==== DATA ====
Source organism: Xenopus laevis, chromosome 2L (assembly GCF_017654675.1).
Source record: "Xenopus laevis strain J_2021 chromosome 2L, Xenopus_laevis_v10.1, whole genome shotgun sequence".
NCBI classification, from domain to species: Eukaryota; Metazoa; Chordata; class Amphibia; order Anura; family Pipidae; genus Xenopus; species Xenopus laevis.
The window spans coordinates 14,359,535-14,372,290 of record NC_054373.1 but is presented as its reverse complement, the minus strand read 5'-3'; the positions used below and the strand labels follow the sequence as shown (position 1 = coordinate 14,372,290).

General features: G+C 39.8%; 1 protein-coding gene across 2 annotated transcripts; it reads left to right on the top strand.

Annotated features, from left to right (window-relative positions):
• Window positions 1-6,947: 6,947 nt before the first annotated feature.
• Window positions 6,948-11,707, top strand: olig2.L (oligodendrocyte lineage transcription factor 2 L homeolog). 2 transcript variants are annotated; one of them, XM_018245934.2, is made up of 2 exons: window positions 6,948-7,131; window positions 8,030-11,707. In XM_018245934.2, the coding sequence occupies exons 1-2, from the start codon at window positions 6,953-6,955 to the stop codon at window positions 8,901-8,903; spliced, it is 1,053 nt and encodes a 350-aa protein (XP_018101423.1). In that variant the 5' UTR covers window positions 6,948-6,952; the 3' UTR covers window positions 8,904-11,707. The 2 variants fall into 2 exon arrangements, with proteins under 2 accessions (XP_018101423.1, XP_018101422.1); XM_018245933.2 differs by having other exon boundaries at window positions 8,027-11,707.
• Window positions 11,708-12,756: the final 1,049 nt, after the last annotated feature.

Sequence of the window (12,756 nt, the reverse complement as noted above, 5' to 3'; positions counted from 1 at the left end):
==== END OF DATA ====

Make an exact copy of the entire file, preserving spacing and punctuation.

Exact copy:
Source organism: Xenopus laevis, chromosome 2L (assembly GCF_017654675.1).
Source record: "Xenopus laevis strain J_2021 chromosome 2L, Xenopus_laevis_v10.1, whole genome shotgun sequence".
NCBI classification, from domain to species: Eukaryota; Metazoa; Chordata; class Amphibia; order Anura; family Pipidae; genus Xenopus; species Xenopus laevis.
The window spans coordinates 14,359,535-14,372,290 of record NC_054373.1 but is presented as its reverse complement, the minus strand read 5'-3'; the positions used below and the strand labels follow the sequence as shown (position 1 = coordinate 14,372,290).

General features: G+C 39.8%; 1 protein-coding gene across 2 annotated transcripts; it reads left to right on the top strand.

Annotated features, from left to right (window-relative positions):
• Window positions 1-6,947: 6,947 nt before the first annotated feature.
• Window positions 6,948-11,707, top strand: olig2.L (oligodendrocyte lineage transcription factor 2 L homeolog). 2 transcript variants are annotated; one of them, XM_018245934.2, is made up of 2 exons: window positions 6,948-7,131; window positions 8,030-11,707. In XM_018245934.2, the coding sequence occupies exons 1-2, from the start codon at window positions 6,953-6,955 to the stop codon at window positions 8,901-8,903; spliced, it is 1,053 nt and encodes a 350-aa protein (XP_018101423.1). In that variant the 5' UTR covers window positions 6,948-6,952; the 3' UTR covers window positions 8,904-11,707. The 2 variants fall into 2 exon arrangements, with proteins under 2 accessions (XP_018101423.1, XP_018101422.1); XM_018245933.2 differs by having other exon boundaries at window positions 8,027-11,707.
• Window positions 11,708-12,756: the final 1,049 nt, after the last annotated feature.

Sequence of the window (12,756 nt, the reverse complement as noted above, 5' to 3'; positions counted from 1 at the left end):